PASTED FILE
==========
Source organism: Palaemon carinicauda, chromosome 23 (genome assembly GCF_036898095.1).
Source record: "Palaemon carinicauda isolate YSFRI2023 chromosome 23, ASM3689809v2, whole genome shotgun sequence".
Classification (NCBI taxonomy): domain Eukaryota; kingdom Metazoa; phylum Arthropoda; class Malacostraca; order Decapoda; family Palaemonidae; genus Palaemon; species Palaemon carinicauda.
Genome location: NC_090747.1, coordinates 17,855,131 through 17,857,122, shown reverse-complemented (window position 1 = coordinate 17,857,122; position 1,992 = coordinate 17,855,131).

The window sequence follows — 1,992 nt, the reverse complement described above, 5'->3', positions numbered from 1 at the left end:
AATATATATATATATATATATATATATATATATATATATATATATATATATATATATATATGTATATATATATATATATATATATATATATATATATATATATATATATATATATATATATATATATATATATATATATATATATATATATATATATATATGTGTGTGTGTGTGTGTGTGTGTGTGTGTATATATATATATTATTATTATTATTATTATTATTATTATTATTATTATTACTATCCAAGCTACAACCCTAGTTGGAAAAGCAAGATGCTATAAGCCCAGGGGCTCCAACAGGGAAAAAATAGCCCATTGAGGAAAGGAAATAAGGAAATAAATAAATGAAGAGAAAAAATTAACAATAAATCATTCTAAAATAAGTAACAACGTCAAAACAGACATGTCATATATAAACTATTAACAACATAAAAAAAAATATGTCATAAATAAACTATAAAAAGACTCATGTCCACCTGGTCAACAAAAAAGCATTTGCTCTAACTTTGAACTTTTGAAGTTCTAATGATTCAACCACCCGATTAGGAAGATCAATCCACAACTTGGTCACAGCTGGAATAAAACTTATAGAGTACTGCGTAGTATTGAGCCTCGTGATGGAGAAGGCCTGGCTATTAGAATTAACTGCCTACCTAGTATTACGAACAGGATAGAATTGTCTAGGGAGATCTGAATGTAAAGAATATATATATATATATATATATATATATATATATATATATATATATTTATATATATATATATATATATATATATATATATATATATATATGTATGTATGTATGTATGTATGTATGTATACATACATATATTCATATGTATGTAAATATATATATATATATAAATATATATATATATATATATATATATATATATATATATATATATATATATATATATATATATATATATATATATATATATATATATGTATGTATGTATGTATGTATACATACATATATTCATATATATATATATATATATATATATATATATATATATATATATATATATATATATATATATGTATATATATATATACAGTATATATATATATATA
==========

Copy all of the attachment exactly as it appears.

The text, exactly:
Source organism: Palaemon carinicauda, chromosome 23 (genome assembly GCF_036898095.1).
Source record: "Palaemon carinicauda isolate YSFRI2023 chromosome 23, ASM3689809v2, whole genome shotgun sequence".
Classification (NCBI taxonomy): domain Eukaryota; kingdom Metazoa; phylum Arthropoda; class Malacostraca; order Decapoda; family Palaemonidae; genus Palaemon; species Palaemon carinicauda.
Genome location: NC_090747.1, coordinates 17,855,131 through 17,857,122, shown reverse-complemented (window position 1 = coordinate 17,857,122; position 1,992 = coordinate 17,855,131).

The window sequence follows — 1,992 nt, the reverse complement described above, 5'->3', positions numbered from 1 at the left end:
AATATATATATATATATATATATATATATATATATATATATATATATATATATATATATATGTATATATATATATATATATATATATATATATATATATATATATATATATATATATATATATATATATATATATATATATATATATATATATATATATATGTGTGTGTGTGTGTGTGTGTGTGTGTGTATATATATATATTATTATTATTATTATTATTATTATTATTATTATTATTACTATCCAAGCTACAACCCTAGTTGGAAAAGCAAGATGCTATAAGCCCAGGGGCTCCAACAGGGAAAAAATAGCCCATTGAGGAAAGGAAATAAGGAAATAAATAAATGAAGAGAAAAAATTAACAATAAATCATTCTAAAATAAGTAACAACGTCAAAACAGACATGTCATATATAAACTATTAACAACATAAAAAAAAATATGTCATAAATAAACTATAAAAAGACTCATGTCCACCTGGTCAACAAAAAAGCATTTGCTCTAACTTTGAACTTTTGAAGTTCTAATGATTCAACCACCCGATTAGGAAGATCAATCCACAACTTGGTCACAGCTGGAATAAAACTTATAGAGTACTGCGTAGTATTGAGCCTCGTGATGGAGAAGGCCTGGCTATTAGAATTAACTGCCTACCTAGTATTACGAACAGGATAGAATTGTCTAGGGAGATCTGAATGTAAAGAATATATATATATATATATATATATATATATATATATATATATATATTTATATATATATATATATATATATATATATATATATATATATATGTATGTATGTATGTATGTATGTATGTATACATACATATATTCATATGTATGTAAATATATATATATATATAAATATATATATATATATATATATATATATATATATATATATATATATATATATATATATATATATATATATATATATATATATATATGTATGTATGTATGTATGTATACATACATATATTCATATATATATATATATATATATATATATATATATATATATATATATATATATATATATATATGTATATATATATATACAGTATATATATATATATA